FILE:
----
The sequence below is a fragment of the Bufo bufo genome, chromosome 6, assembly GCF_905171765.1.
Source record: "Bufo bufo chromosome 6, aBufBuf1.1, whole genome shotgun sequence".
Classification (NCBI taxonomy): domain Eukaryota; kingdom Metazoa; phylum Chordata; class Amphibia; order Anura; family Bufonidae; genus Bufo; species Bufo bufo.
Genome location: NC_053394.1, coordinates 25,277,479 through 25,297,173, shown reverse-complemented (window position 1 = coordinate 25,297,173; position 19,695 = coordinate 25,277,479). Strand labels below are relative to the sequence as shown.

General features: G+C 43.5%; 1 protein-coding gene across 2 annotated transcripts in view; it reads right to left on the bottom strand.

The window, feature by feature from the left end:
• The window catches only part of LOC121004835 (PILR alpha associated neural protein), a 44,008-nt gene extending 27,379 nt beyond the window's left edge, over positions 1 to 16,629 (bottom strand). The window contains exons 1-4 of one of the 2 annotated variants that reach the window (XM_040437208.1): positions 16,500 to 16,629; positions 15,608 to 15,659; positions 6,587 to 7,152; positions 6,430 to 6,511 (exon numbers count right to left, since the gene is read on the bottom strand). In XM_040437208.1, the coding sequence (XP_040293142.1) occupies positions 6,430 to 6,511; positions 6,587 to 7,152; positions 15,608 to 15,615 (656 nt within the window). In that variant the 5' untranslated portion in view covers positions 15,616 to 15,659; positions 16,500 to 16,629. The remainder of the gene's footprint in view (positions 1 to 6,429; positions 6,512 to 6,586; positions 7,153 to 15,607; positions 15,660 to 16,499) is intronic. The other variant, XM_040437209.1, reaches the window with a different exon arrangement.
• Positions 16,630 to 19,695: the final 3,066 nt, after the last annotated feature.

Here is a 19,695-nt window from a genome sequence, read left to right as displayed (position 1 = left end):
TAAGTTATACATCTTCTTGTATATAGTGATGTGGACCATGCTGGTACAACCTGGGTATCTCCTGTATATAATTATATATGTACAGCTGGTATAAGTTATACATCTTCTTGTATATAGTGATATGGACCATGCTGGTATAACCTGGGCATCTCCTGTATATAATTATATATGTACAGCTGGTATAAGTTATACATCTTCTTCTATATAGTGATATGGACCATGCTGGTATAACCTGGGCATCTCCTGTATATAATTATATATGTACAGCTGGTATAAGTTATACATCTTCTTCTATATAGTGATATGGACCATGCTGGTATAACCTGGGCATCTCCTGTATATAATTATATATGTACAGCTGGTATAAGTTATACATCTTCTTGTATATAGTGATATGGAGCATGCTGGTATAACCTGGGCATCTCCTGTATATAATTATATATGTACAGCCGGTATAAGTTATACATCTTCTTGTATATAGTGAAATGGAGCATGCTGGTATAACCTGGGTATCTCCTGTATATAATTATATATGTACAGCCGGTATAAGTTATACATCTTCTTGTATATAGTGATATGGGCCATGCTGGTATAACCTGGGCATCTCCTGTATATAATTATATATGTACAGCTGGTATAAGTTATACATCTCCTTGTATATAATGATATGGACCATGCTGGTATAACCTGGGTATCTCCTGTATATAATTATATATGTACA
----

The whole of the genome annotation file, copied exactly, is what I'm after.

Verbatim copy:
The sequence below is a fragment of the Bufo bufo genome, chromosome 6, assembly GCF_905171765.1.
Source record: "Bufo bufo chromosome 6, aBufBuf1.1, whole genome shotgun sequence".
Classification (NCBI taxonomy): domain Eukaryota; kingdom Metazoa; phylum Chordata; class Amphibia; order Anura; family Bufonidae; genus Bufo; species Bufo bufo.
Genome location: NC_053394.1, coordinates 25,277,479 through 25,297,173, shown reverse-complemented (window position 1 = coordinate 25,297,173; position 19,695 = coordinate 25,277,479). Strand labels below are relative to the sequence as shown.

General features: G+C 43.5%; 1 protein-coding gene across 2 annotated transcripts in view; it reads right to left on the bottom strand.

The window, feature by feature from the left end:
• The window catches only part of LOC121004835 (PILR alpha associated neural protein), a 44,008-nt gene extending 27,379 nt beyond the window's left edge, over positions 1 to 16,629 (bottom strand). The window contains exons 1-4 of one of the 2 annotated variants that reach the window (XM_040437208.1): positions 16,500 to 16,629; positions 15,608 to 15,659; positions 6,587 to 7,152; positions 6,430 to 6,511 (exon numbers count right to left, since the gene is read on the bottom strand). In XM_040437208.1, the coding sequence (XP_040293142.1) occupies positions 6,430 to 6,511; positions 6,587 to 7,152; positions 15,608 to 15,615 (656 nt within the window). In that variant the 5' untranslated portion in view covers positions 15,616 to 15,659; positions 16,500 to 16,629. The remainder of the gene's footprint in view (positions 1 to 6,429; positions 6,512 to 6,586; positions 7,153 to 15,607; positions 15,660 to 16,499) is intronic. The other variant, XM_040437209.1, reaches the window with a different exon arrangement.
• Positions 16,630 to 19,695: the final 3,066 nt, after the last annotated feature.

Here is a 19,695-nt window from a genome sequence, read left to right as displayed (position 1 = left end):
TAAGTTATACATCTTCTTGTATATAGTGATGTGGACCATGCTGGTACAACCTGGGTATCTCCTGTATATAATTATATATGTACAGCTGGTATAAGTTATACATCTTCTTGTATATAGTGATATGGACCATGCTGGTATAACCTGGGCATCTCCTGTATATAATTATATATGTACAGCTGGTATAAGTTATACATCTTCTTCTATATAGTGATATGGACCATGCTGGTATAACCTGGGCATCTCCTGTATATAATTATATATGTACAGCTGGTATAAGTTATACATCTTCTTCTATATAGTGATATGGACCATGCTGGTATAACCTGGGCATCTCCTGTATATAATTATATATGTACAGCTGGTATAAGTTATACATCTTCTTGTATATAGTGATATGGAGCATGCTGGTATAACCTGGGCATCTCCTGTATATAATTATATATGTACAGCCGGTATAAGTTATACATCTTCTTGTATATAGTGAAATGGAGCATGCTGGTATAACCTGGGTATCTCCTGTATATAATTATATATGTACAGCCGGTATAAGTTATACATCTTCTTGTATATAGTGATATGGGCCATGCTGGTATAACCTGGGCATCTCCTGTATATAATTATATATGTACAGCTGGTATAAGTTATACATCTCCTTGTATATAATGATATGGACCATGCTGGTATAACCTGGGTATCTCCTGTATATAATTATATATGTACA